Art + Dali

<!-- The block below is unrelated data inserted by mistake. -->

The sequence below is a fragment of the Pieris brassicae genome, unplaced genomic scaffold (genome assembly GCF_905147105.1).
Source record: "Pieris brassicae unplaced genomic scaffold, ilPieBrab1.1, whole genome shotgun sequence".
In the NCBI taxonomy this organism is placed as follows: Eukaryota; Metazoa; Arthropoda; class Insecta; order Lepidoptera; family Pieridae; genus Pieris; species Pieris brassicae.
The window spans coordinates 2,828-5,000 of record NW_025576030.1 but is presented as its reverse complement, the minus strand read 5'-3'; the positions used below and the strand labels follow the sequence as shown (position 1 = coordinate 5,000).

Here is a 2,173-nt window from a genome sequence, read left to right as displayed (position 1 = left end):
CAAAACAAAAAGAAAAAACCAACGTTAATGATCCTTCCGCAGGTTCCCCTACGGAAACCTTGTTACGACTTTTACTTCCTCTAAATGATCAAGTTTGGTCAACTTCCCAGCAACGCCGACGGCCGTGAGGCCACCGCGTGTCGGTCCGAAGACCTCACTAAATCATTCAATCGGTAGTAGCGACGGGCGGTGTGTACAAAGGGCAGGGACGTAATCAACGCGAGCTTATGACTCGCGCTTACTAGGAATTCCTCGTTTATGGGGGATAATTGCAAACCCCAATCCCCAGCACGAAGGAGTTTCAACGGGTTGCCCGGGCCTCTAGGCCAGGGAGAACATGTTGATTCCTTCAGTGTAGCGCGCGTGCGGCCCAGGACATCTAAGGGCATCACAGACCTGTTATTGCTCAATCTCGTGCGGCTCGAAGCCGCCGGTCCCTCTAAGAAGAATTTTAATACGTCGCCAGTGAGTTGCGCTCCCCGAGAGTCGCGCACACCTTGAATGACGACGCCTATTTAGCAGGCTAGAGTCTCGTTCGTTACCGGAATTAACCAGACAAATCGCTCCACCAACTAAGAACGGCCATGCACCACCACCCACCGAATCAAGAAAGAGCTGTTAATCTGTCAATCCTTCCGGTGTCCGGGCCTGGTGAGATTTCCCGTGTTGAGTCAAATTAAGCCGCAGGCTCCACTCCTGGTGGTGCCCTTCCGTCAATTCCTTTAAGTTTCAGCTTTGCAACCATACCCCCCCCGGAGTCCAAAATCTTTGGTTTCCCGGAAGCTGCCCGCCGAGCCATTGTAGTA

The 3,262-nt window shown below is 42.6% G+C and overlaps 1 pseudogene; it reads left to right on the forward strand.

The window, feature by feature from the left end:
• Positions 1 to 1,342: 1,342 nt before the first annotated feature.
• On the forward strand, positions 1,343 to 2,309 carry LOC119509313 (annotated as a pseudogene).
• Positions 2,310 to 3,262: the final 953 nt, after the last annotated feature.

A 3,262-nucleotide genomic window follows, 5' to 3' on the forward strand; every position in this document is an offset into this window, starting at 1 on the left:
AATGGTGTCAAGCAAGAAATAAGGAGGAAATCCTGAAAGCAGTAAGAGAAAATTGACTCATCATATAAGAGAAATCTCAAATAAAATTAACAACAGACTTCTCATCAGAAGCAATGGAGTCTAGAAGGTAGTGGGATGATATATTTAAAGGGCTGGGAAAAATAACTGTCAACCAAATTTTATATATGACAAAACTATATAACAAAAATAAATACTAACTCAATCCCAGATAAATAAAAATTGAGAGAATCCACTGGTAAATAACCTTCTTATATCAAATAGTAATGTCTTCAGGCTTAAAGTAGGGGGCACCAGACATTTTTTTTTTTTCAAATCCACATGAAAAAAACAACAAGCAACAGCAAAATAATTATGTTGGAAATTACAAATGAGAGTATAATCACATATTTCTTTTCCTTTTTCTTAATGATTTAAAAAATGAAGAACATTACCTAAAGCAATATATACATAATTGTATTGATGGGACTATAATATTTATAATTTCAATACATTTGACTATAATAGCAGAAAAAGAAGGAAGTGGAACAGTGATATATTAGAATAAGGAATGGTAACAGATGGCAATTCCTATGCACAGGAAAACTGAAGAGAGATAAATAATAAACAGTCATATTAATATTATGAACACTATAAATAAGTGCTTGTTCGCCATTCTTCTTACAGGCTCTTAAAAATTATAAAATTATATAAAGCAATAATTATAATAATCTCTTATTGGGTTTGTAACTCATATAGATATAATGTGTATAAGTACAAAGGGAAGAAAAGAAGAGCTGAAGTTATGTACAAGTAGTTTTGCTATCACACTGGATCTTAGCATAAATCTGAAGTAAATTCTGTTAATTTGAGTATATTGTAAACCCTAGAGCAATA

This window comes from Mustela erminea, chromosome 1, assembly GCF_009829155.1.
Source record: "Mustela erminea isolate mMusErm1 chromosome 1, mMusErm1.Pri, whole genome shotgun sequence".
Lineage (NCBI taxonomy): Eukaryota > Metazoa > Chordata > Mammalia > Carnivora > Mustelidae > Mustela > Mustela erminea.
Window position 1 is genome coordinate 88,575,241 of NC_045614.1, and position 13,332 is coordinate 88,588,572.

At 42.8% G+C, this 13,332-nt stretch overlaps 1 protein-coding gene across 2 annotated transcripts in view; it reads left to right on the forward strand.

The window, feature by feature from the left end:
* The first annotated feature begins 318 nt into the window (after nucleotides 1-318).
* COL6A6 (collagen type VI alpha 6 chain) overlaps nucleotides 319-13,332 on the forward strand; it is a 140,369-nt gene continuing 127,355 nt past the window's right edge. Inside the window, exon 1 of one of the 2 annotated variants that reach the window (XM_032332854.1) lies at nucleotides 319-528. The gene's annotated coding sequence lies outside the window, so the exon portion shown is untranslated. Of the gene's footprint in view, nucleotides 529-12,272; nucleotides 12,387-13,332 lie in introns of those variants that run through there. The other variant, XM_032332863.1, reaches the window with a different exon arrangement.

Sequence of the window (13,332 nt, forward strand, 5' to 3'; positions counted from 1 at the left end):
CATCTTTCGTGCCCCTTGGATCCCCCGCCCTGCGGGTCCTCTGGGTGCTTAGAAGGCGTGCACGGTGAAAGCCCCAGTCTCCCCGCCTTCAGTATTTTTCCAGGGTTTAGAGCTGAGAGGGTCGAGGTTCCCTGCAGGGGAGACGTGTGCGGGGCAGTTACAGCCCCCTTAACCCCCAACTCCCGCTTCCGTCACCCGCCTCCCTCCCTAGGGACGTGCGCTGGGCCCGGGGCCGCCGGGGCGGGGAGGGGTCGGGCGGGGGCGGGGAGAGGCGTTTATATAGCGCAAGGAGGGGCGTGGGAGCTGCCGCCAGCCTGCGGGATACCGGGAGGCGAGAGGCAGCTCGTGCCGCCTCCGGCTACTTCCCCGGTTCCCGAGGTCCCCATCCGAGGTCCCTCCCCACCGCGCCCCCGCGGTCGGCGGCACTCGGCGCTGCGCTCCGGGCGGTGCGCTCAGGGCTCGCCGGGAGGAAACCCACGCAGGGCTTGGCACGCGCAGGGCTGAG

Monumental Sculptures at Merrick ParkUntil May of 2006, you will have the opportunity to enjoy a collection of Salvador Dalí’s monumental sculptures, presented all together for the first time at the Village of Merrick Park in Coral Gables. Organized by A+ Gallery, this may be a unique occasion to revisit the work of one of the most prominent artists of the Twentieth Century. Dalí was, at different times in his life, an anarchist, communist, Cubist, Surrealist, monarchist, and avowed mystic. With an exuberant imagination and remarkable craft, Dalí (a fashion dandy who once declared himself divine and managed to outrage most of his avant-garde comrades) became as famous as Picasso. So bizarre and intense was Dalí’s persona that –some say– it ended up harming his art. It all happened well before his death in 1989. By the 1960s Surrealism and its premises had come to seem quite conventional. By the 1970s Freud’s theories –a backbone of the Surrealist program– were on the decline, while feminist art theory exposed Surrealism as a “men’s club,” though to be fair misogyny had pervaded most Twentieth-Century movements. Dalí’s support of Franco’s regime alienated younger generations who saw him as proto-Fascist. And yet, one shouldn’t forget that Dalí liked controversy and developed a persona that he shrewdly used to attract the public interest. But back up, to the time when Dalí helped change the way we see the world. In the late 1920s Dalí had become an important member of the Surrealist circle, with a fresh pictorial vision much needed to revitalize a movement already in crisis. His “critical-paranoiac method” consisted of probing the mind with traumatic imagery in order to tap into deeper mental states, where conscious associations slip away. This vision came to dominate approaches to Surrealist activities during the era. Unlike Constructivism or Cubism, when it comes to sculpture, Surrealism is not considered a big movement. Perhaps it has to do with Surrealism’s main principle, the Freudian unconscious, which was recreated so successfully in Surrealist literature, movies and in the paintings of Miró, Masson, Tanguy and Dalí. Of course, there are the sculptures of Arp and Miró, but their style is very different from those of Dalí –who started experimenting with objects and figures in the 1930s. Pieces like Bust of Joella Floyd, Surrealist Object Functioning Symbolically or his Retrospective Bust of a Woman (a female bust donning a loaf of bread with inkwell fountain and two figures from the Angelus of Millet) are sort of Dada pieces, where the Spanish master successfully realized some of his early pictoric ideas. Better known yet are his Lobster-Telephone and the Venus de Milo with Drawers from 1936, designed by Dalí but actually made by Marcel Duchamp (stop by a little blue Venus inside Art+ Gallery). Though Dalí’s paintings of the 1930s and early 1940s were consistently small (his famous Persistence of the Memory is 9 inches across), as he grew older, his pieces became bigger in size. One reason is that Dalí believed the mind to be immaterial, that is, it occupied no space. Paradoxically, most of these small paintings were big in the sense that they showed a monumental expanse, only bounded by the mountains of Cadaqués and the port of Figueres. The statues presented at Merrick Park are exceptional in that they are much bigger –nothing like Dalí’s smaller and better-known output of objects, assemblages and jewelry. ¿Why did he choose to produce these big mythological and religious statues? In a way, these pieces could be seen as a scientific justification of his religious beliefs. After his visit to America and the dropping of the A-Bomb in Hiroshima (in 1945), Dalí’s imagery obviously changed. He switched his attention to metaphysics, the structure of the atom and monumentality. At the time, he wrote: “Recent discoveries in the field of atomic disintegration of matter throw light on one of the most important myths, that of resurrection.” In his “Mystic Manifesto” of 1951 he declared: “The new epoch of mystic painting begins with me.” Then, throughout the 1960’s Dalí’s art turned more classical and sacred. In his “Fifty Secrets of Magic Craftmanship” he gives the highest grade to Vermeer de Delft, followed by Velazquez and Raphael. Since the mid-1960s, Dalí was involved with his own museum –an old municipal theater in Figueres, later inaugurated in 1974 (with a design of architect Emilio Pérez Piñero) as the Dalí Theater Museum. Some of the panels inside the building, such as the huge Palace of the Wind, installations like the Mae West Room and the Palace of the Wind’s Bedroom had to be thought of monumentally. Positioned around the garden promenade of Merrick Park, right between Nordstrom and Neiman Marcus you can enjoy statues like The Cubist Angel, Perseus and The Cosmic Elephant –among others. They play a cohesive whole because most of these pieces belong together in this late style of the Catalan master. First, one notices Dalí’s elongated, distorted bronze shapes, rendered expressionistically. They appeared “softened,” as if the human form takes shape seen through a liquid medium (water is a constant in Dalí’s work). Next to Neiman Marcus and the Miraflores Arcade is Gala Gradiva. A female figure with her arms extended stands over a hollow rectangle. Gala (former Mrs. Eluard) is a powerful constant in Dalí’s work for more than fifty years. Dalí used the image of Gradiva, a heroine of a story by Wilhem Jensen, during his Surrealist period in the 1930s. Otorhinological Head of Venus was originally made of white plaster and set on a pillar (the one being shown in the exhibit is a bronze). Dalí made an identical version for his 1970 exhibition in Rotterdam. A variation of the bust of Venus at the Louvre, an ear protrudes from the statue’s profile while a nose appears right where her ear is supposed to be. We also find a nose (out of place) in Dalí’s Dematerialization near the Nose of Nero from 1947, in which the Cesar’s missing appendage floats before his face, in mid air. Dalí was famous for his wit. Nude Ascending the Stairs is a three-dimensional pun on Marcel Duchamp’s famous Nude Descending the Stairs, a landmark of Dadaism. A female figure climbs the stair-like shell of a snail (one of Dalí’s favorite “soft” symbols). Twisted Christ belongs into a style that Dalí scholar Robert Descharnes labels “nuclear mysticism,” a baroque manner increasingly dependent upon a bizarre imagery “set between heaven and earth playing with the idea of levitation.” The Catalan master painted his famous Christ of St. John of the Cross using Rauss Saunders, the Hollywood stuntman as a model. Yet, it’s Dalí’s Crucifixion from 1954 that remains closer to this statue (shown next to A+ Gallery on the mall’s third level). In spite of Dalí’s seemingly anti-modern posture, he always experimented. His work evinces an open mind and a desire to push his style forward. From his earliest Impressionist works, through Cubist, Surrealist, and Purist influences –all the way into his Classical art– he continued to integrate a plethora of styles into his own work, creating an amazing eclectic whole. Robert Descharnes states that toward the end of his life, Dalí seemed to acquire a “quasi-mediumistic perception of that labyrinthine universe of the sensitive and supersensitive, where carried his spectators off into life, death, prenatal life, and life after death.” By Alfredo Triff For more information, please call: 786.497.1111